Thomas and Bell are considering a sequel or even a “True Detective”-style short-run television series, but can they strike gold again with a rewards-based (e.g. Kickstarter or Indiegogo) crowdfunding campaign? Since the first project proved that there’s still demand for Veronica Mars-related content, offering ownership of the final product through equity crowdfunding — as opposed to receiving a t-shirt or a signed poster — may attract more and larger investors for a follow up to the 2014 film. And thanks to long-awaited actions by the Securities and Exchange Commission (SEC), everyone is eligible to be an investor through “equity crowdfunding.” On October 30, 2015, the crowdfunding landscape shifted to allow not only “rewards-based” contributions but also “equity investing” by all U.S. citizens. This means that “project backers” can now also be “investors,” and they can have ownership in a business much like a shareholder of a publicly traded company.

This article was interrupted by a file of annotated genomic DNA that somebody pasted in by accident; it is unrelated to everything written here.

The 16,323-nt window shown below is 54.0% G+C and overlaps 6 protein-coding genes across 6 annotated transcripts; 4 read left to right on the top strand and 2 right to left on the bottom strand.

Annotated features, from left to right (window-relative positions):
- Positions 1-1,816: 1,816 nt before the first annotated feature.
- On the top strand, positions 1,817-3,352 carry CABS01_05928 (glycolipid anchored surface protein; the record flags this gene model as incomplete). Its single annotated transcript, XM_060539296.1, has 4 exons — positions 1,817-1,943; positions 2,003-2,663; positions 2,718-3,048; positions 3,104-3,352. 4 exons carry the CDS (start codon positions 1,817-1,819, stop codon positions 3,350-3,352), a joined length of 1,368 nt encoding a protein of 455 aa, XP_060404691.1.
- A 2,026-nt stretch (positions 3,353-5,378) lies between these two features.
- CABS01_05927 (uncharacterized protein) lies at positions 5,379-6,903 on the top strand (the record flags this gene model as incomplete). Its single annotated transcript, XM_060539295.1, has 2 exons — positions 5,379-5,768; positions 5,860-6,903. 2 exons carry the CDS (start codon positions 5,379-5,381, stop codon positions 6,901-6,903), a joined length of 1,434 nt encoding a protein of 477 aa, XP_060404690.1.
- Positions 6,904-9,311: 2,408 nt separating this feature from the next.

I think it’s safe to say that the majority of the backers for the Veronica Mars film were happy with a t-shirt and a copy of the movie, and less concerned with the financial success of the film — after all, their ties with the project ended once they received their promised rewards. But now with equity crowdfunding, investors have an opportunity to earn money alongside the original project creators — in this example, Rob Thomas and Kristen Bell. For Thomas and Bell to take Veronica Mars to the next level, they’ll need larger, more serious investors with contingent interests, and equity crowdfunding just might be the way to go.
To learn more about equity crowdfunding, visit www.facebook.com/NextGenCrowdfunding